Not too long ago in east Berlin, beyond the big wooden railings near the ‘Ostbahnhof’ (‘east train station’), existed a wonderful land. A small village on the banks of the Spree river offered an open air club, restaurant, bar, small hotel, improvised cinema and even a swimming pool. This was Bar 25.
Bar 25 was only open during the summer from Friday night until Monday morning and you often had to wait over two hours to get past the bouncer. It was not rare to see two cute, well dressed Parisian ladies get pushed back so that a single guy in tattered clothes could waltz in. The bouncers' selection criteria remained a mystery.
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However, those who successfully made it in were rewarded with a long, surreal experience. These lucky few lost all sense of time at this outdoor night club, where the Friday evenings turned into 72 hour nonstop weekends. The best night, which could last until Monday morning, was Sunday. It was reserved only for the survivors, the true Berliners who didn’t work on Mondays or who simply didn’t show up to work.
Upon entering, you were first met with a nauseating stench emanating from a small, wooden hut, which housed the toilets. It certainly prevented people from lingering too long at the entrance before heading right down to the banks of the Spree, zigzagging through all the ravers and drunks. There were bars, food, swings, mirror balls in the trees, bumper-cars, which were out of order, and, above all, great music.
Bar 25 wasn’t just famous in Berlin, it was known around the world as being an exceptional club, day or night. Several scenes from the film Berlin Calling were filmed behind these wooden railings. Paul Kalkbrenner, a famous DJ from Berlin and leading actor in the film regularly played sets in the main cavern, which welcomes the best DJs and houses the biggest bar and in which you could sit on the sofas or dance on the tables. And then there were the unique people who frequented Bar 25. Like this shirtless, tattoo-covered man, donning red sunglasses and wearing a snack wrapped in foil as a necklace, who kept repeating ‘Berlin ist der absolute Hammer’ (‘Berlin is wicked sick’). But a dreadful fate hovered over such a world that was maybe just too good to be true.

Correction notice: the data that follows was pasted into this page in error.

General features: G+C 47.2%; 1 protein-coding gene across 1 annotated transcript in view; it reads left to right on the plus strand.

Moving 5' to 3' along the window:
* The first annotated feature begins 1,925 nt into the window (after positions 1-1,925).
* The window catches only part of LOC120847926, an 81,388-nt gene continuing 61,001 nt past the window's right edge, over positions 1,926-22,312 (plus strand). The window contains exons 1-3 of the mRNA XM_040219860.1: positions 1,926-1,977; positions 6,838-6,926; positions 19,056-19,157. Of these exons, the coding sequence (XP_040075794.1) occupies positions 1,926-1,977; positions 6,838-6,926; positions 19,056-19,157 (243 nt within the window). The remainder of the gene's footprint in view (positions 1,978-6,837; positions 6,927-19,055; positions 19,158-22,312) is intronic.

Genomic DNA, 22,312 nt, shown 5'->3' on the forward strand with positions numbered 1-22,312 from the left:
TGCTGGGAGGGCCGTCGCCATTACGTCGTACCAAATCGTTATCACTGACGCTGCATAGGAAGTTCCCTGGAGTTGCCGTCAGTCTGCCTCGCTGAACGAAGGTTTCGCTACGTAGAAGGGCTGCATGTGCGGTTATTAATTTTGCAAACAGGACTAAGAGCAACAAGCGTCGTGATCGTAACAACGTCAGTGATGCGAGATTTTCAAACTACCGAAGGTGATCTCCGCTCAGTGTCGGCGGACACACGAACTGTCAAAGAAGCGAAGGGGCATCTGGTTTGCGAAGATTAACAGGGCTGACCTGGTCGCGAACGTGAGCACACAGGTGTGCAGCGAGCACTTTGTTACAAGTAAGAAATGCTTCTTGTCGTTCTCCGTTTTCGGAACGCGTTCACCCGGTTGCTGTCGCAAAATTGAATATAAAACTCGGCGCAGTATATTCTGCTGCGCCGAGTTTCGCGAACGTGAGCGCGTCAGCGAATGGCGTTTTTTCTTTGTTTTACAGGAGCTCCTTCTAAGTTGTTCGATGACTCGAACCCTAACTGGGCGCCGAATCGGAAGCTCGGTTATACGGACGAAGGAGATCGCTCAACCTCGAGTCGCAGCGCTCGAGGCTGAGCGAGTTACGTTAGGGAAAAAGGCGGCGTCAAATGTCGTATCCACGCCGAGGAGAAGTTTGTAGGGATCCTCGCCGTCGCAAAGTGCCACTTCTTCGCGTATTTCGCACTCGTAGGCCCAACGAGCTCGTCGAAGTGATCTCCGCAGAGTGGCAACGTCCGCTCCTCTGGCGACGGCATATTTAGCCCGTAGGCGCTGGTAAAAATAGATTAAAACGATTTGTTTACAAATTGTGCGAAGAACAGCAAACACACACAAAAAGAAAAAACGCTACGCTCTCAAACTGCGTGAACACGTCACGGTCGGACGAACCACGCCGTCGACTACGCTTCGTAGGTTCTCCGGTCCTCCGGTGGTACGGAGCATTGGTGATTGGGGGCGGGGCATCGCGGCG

Was Bar 25 short-lived? Not really
The land on the banks of the Spree had long been targeted as a place for development by the property project Mediaspree and the landowner who wanted to construct a residential quarter and offices. On 14 September 2010, eight years after its opening, the club closed its doors, a victim of the Mediaspree project. The Berliners sadly witnessed the end of one of the most mythical places in the German capital.
Fortunately for them, Berlin is a city which never fails to regenerate itself and the creators of Bar 25 haven’t given up. One of them, Danny Faber, intends to reopen a club in July 2012 in the former Heinz Minki building. The abandoned site where Bar 25 used to be might be turned into a cultural centre, the ‘Holzmarkt’, built in agreement with politicians, investors and the Bar 25 founders. Another bar, Kater Holzig, has relocated to an abandoned soap factory on the opposite side of the Spree. The concept is almost the same: far more than a simple bar-restaurant, it offers a venue for events in an unusual, off-beat atmosphere where one can pleasantly spend the afternoon sipping a beer and listening to electro while enjoying the view of the Spree. Kater Holzig is a great success and is attracting more and more people both day and night. The only unattractive aspect of Kater Holzig is that, just like at Bar 25, the queue is oftentimes incredibly long. But as French author André Gide once said ‘any pleasure for which you don’t have to wait, isn’t worth it!’